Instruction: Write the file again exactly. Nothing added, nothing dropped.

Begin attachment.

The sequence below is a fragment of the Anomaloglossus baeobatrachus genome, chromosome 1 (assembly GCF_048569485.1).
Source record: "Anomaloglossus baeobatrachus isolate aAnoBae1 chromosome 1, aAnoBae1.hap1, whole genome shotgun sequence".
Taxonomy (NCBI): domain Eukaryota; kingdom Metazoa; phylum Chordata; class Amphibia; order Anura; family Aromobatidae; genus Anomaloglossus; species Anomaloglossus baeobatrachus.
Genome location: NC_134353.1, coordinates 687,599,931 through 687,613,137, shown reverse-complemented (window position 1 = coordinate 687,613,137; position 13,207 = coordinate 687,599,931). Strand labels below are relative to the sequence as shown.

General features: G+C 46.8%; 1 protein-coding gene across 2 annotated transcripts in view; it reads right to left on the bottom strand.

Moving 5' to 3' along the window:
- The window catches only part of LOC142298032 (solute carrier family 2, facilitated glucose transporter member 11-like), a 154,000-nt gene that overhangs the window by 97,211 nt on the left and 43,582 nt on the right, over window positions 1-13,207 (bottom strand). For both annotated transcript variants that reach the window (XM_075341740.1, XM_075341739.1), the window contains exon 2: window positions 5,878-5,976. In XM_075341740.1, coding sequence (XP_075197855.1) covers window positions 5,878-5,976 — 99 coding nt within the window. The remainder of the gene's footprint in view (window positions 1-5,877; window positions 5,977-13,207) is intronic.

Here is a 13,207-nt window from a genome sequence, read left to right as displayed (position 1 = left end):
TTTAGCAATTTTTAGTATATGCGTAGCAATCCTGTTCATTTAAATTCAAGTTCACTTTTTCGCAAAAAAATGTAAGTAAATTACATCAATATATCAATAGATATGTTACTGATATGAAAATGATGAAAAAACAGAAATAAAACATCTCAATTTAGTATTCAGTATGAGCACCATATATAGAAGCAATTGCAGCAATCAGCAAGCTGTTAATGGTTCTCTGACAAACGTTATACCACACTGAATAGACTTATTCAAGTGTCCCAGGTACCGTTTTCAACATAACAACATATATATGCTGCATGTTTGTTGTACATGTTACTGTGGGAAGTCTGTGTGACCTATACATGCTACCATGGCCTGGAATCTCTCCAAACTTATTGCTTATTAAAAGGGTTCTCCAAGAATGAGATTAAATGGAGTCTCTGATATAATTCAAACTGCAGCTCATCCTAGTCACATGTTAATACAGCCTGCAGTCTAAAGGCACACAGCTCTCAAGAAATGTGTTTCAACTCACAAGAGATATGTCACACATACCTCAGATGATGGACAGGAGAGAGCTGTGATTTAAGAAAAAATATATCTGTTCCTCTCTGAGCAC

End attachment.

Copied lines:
The sequence below is a fragment of the Anomaloglossus baeobatrachus genome, chromosome 1 (assembly GCF_048569485.1).
Source record: "Anomaloglossus baeobatrachus isolate aAnoBae1 chromosome 1, aAnoBae1.hap1, whole genome shotgun sequence".
Taxonomy (NCBI): domain Eukaryota; kingdom Metazoa; phylum Chordata; class Amphibia; order Anura; family Aromobatidae; genus Anomaloglossus; species Anomaloglossus baeobatrachus.
Genome location: NC_134353.1, coordinates 687,599,931 through 687,613,137, shown reverse-complemented (window position 1 = coordinate 687,613,137; position 13,207 = coordinate 687,599,931). Strand labels below are relative to the sequence as shown.

General features: G+C 46.8%; 1 protein-coding gene across 2 annotated transcripts in view; it reads right to left on the bottom strand.

Moving 5' to 3' along the window:
- The window catches only part of LOC142298032 (solute carrier family 2, facilitated glucose transporter member 11-like), a 154,000-nt gene that overhangs the window by 97,211 nt on the left and 43,582 nt on the right, over window positions 1-13,207 (bottom strand). For both annotated transcript variants that reach the window (XM_075341740.1, XM_075341739.1), the window contains exon 2: window positions 5,878-5,976. In XM_075341740.1, coding sequence (XP_075197855.1) covers window positions 5,878-5,976 — 99 coding nt within the window. The remainder of the gene's footprint in view (window positions 1-5,877; window positions 5,977-13,207) is intronic.

Here is a 13,207-nt window from a genome sequence, read left to right as displayed (position 1 = left end):
TTTAGCAATTTTTAGTATATGCGTAGCAATCCTGTTCATTTAAATTCAAGTTCACTTTTTCGCAAAAAAATGTAAGTAAATTACATCAATATATCAATAGATATGTTACTGATATGAAAATGATGAAAAAACAGAAATAAAACATCTCAATTTAGTATTCAGTATGAGCACCATATATAGAAGCAATTGCAGCAATCAGCAAGCTGTTAATGGTTCTCTGACAAACGTTATACCACACTGAATAGACTTATTCAAGTGTCCCAGGTACCGTTTTCAACATAACAACATATATATGCTGCATGTTTGTTGTACATGTTACTGTGGGAAGTCTGTGTGACCTATACATGCTACCATGGCCTGGAATCTCTCCAAACTTATTGCTTATTAAAAGGGTTCTCCAAGAATGAGATTAAATGGAGTCTCTGATATAATTCAAACTGCAGCTCATCCTAGTCACATGTTAATACAGCCTGCAGTCTAAAGGCACACAGCTCTCAAGAAATGTGTTTCAACTCACAAGAGATATGTCACACATACCTCAGATGATGGACAGGAGAGAGCTGTGATTTAAGAAAAAATATATCTGTTCCTCTCTGAGCAC